After such a strenuous day hiking around the Königssee, we decided to give our tired legs a rest and take it easy. Apparently, I define easy as one hike instead of two, one half of the day instead of the whole (!). The destination for our last day? The Almbachklamm (Almbach Gorge) on the outskirts of Berchtesgaden proper.
In researching hikes in the area, I discovered that the meadow used in the opening scene of The Sound of Music was located nearby in the village of Ettenberg which is just above the gorge as the crow flies.
Okay, you can throw rotten tomatoes at me if you want, but I admit I love the film, The Sound of Music. When Doc Sci and I visited Munich in 2005 BK (before kids), I insisted that we do the hokey movie tour in Salzburg. It was, well, one of my favorite things. Really!
To reach Ettenberg, one can either go by car up from the main road or on foot via a trail that begins at a marble mill (Kugelmühle) and meanders through the Almbachklamm.
I don’t think I have to tell you what route we chose. An incredibly scenic hike that ends at the Julie Andrews meadow? Sign. me. up.
For the bargain price of 3 euros per adult, we were granted entry into a water wonderland. Crystal clear falls, one right after the other, cascading into pools of jade and turquoise. With every twist, turn, and climb, we exhaled.. wow…
Often, in helping families craft itineraries, I find myself repeating, “keep your expectations rock bottom low.” Well, whatever expectations I had for this hike, they were completely blasted to bits. I couldn’t shut up about how surprised I was by this place.
Now, before you start packing your bags for Berchtesgaden, I need to tell you that this hike is tricky with tots and wild-at-heart children. If your kids don’t sit, fetch, and roll over very well, you may very well turn into a nervous wreck on the path.
Some areas are enclosed with railings (see the title photo), but many are not. The footpath is barely wide enough for two, and the dropoffs end in the river which just so happens to be racing intently toward a series of waterfalls.
the Julie Andrews Meadow
To get to Ettenberg, one can either leave the Almbachklamm at bridge #17 or bridge #25. We should’ve gone with 17, but I’m an overachiever and the thought of missing something amazing, say around 23, compelled me to march the troops on. We discovered a huge waterfall shortly after 17, but it would’ve been a better choice for our haggard limbs to simply turn around instead of continuing on. If you want to tack on an extra hour to your hike, 25 is your number.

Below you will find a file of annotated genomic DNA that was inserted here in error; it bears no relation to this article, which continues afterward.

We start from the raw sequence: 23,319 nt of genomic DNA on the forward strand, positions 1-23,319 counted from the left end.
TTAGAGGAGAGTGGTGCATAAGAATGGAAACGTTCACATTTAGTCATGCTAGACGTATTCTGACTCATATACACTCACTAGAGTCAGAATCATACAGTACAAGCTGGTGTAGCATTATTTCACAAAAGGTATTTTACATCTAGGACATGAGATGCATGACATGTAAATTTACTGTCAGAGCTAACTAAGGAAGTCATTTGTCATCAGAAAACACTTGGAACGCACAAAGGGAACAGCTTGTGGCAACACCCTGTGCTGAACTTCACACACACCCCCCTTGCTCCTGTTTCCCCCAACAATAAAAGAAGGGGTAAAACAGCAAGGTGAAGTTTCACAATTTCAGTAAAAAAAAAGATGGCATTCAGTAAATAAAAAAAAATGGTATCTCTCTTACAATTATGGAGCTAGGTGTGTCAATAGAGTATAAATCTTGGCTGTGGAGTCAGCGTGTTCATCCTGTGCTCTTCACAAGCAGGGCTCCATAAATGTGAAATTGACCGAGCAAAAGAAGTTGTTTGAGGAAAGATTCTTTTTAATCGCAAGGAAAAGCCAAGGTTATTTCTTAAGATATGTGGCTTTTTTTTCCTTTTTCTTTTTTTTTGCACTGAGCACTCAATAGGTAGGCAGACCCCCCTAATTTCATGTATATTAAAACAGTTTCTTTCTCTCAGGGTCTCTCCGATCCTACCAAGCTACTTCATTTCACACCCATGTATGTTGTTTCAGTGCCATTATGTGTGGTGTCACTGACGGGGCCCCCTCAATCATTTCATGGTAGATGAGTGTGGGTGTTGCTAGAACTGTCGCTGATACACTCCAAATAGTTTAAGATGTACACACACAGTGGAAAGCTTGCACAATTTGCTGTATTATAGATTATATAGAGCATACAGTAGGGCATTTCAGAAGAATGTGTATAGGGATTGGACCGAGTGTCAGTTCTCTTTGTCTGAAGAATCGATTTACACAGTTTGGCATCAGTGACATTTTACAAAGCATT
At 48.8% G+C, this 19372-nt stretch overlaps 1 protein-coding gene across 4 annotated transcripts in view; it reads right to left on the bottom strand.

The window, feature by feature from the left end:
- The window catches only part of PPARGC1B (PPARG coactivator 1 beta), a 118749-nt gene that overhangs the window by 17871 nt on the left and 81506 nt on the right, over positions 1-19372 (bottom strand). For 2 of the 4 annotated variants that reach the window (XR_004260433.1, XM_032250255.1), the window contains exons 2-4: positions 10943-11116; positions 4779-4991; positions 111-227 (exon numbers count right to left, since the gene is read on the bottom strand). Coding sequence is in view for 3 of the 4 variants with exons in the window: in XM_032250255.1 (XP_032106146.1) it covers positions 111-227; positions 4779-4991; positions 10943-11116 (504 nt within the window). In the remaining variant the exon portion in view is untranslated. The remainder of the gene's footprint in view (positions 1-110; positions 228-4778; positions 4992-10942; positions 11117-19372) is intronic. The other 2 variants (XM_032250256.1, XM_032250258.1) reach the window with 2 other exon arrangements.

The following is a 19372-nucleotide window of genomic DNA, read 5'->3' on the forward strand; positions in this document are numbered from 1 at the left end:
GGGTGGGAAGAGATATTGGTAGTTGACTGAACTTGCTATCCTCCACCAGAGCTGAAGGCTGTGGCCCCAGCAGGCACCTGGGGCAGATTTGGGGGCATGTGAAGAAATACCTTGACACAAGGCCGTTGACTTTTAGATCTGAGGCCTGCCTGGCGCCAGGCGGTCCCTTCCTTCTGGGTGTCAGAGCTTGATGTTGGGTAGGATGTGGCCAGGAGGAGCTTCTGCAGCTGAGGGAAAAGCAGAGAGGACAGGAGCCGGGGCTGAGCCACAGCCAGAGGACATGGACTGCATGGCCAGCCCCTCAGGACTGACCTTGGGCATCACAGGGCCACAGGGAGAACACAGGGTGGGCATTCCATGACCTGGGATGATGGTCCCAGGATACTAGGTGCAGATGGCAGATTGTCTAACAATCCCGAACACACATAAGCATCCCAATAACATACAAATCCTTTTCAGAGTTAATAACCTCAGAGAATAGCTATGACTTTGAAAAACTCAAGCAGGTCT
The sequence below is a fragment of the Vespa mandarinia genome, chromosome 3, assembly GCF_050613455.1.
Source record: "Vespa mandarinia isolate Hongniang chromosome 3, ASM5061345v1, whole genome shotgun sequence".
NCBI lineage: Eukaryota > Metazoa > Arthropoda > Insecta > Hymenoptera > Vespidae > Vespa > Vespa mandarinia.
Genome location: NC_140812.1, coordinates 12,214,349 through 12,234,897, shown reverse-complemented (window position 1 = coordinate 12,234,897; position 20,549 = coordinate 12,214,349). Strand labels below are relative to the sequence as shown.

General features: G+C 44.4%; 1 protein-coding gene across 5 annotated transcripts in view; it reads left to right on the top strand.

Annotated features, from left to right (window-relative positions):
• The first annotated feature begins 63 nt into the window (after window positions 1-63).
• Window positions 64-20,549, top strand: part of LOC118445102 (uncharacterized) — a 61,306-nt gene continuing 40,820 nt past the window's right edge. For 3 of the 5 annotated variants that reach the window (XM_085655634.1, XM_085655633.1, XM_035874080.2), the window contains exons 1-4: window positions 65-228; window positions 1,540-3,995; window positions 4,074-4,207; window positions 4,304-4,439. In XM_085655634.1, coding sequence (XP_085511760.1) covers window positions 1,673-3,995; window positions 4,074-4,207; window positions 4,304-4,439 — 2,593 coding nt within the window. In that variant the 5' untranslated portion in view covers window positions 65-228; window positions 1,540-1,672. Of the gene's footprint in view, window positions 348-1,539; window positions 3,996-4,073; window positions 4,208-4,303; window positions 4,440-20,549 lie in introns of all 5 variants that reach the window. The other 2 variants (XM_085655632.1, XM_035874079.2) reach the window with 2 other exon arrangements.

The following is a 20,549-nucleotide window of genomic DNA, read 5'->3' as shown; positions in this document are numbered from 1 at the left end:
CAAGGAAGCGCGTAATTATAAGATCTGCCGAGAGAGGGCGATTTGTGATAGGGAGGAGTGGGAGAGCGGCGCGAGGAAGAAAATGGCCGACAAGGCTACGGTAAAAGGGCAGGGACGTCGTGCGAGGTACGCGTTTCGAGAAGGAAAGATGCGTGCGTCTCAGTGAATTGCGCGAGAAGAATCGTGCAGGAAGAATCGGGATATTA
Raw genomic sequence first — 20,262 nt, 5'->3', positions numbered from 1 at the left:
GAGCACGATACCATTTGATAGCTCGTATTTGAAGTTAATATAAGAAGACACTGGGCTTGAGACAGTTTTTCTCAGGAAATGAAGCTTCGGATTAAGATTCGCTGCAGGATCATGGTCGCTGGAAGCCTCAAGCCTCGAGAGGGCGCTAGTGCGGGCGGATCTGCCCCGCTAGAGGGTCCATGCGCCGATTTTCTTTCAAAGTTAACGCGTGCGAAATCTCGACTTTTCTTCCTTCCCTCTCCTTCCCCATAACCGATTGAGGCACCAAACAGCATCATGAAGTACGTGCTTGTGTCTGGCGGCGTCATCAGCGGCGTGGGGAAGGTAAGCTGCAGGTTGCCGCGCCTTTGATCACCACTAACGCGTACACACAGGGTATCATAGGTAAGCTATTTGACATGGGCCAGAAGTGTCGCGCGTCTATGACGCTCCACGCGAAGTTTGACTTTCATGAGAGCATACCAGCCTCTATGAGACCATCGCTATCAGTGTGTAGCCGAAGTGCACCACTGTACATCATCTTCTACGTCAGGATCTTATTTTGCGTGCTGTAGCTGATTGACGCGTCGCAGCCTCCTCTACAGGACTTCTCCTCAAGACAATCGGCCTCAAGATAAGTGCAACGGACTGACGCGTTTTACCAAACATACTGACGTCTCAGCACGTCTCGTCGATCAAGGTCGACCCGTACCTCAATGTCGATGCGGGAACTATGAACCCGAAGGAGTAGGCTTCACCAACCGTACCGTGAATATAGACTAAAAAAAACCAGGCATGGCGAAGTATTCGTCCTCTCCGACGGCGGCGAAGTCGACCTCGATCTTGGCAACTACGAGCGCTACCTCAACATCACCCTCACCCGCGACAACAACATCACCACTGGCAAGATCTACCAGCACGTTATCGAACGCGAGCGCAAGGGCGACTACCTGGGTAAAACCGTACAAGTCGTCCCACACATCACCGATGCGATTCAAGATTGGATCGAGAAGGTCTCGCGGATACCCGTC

Climbing up from the floor of the gorge, we found ourselves in a wide open meadow surrounded by fall foliage. Nestled in fog, we felt on top of the world. But as picturesque as it might have been, it was, ahem, most definitely not the Julie Andrews meadow. Just between me and you, it makes for lovely photos and is quite convincing for those not in the know.
The real meadow is next to the white and marigold Ettenberger Chapel, and it’s guarded by an electric fence and killer cow pies. So take your fake photos before you reach the village. Besides, there’s no one out there to hear you belt out, “The hills are alive!” Not that I would know anything about that…A mere ten paces from the church stands the Mesnerwirt Gasthaus where visitors can buy hot meals and cold, fresh buttermilk. I wanted to taste the tart milk but not enough to wrangle boys around a restaurant. The server offered to fill our water bottle, and voila! Dairy to go.
Fortified by food and sour drink, we began our trek back to the car. The way down the mountain from Ettenberg to the Kugelmühle (marble mill) is all steep steps and switchbacks. Our legs quivered in protest as we descended, but soon enough we found ourselves back at the entrance to the Almbachklamm.
Before piling in to the car, Doc Sci insisted we make a quick stop to see the marble mill in motion. Remember those waterfalls at the beginning of the hike? Well, they lead to a small, old mill. The boys’ eyes followed the water, gurgling over the stones and leaving behind perfectly smooth spheres.
I zoned out when Doc Sci starting flinging physics terms around and meandered over to the souvenir hut. Expert tip: Either bring loads of cash or don’t let your kids peruse the goods unless you enjoy a healthy dose of sticker shock.
Experiencing the Almbachklamm is both simple and beautiful. But beyond that, it’s one of the most unique paths we’ve explored. You won’t find it on any foreign guidebook’s top ten list, but that makes it even more special since you’ll likely have the place to yourself. In case you need me to spell it out, do not miss this hike!Other top notch outdoor attractions in Berchtesgaden to explore with kids: the Eagle’s Nest and the Königssee.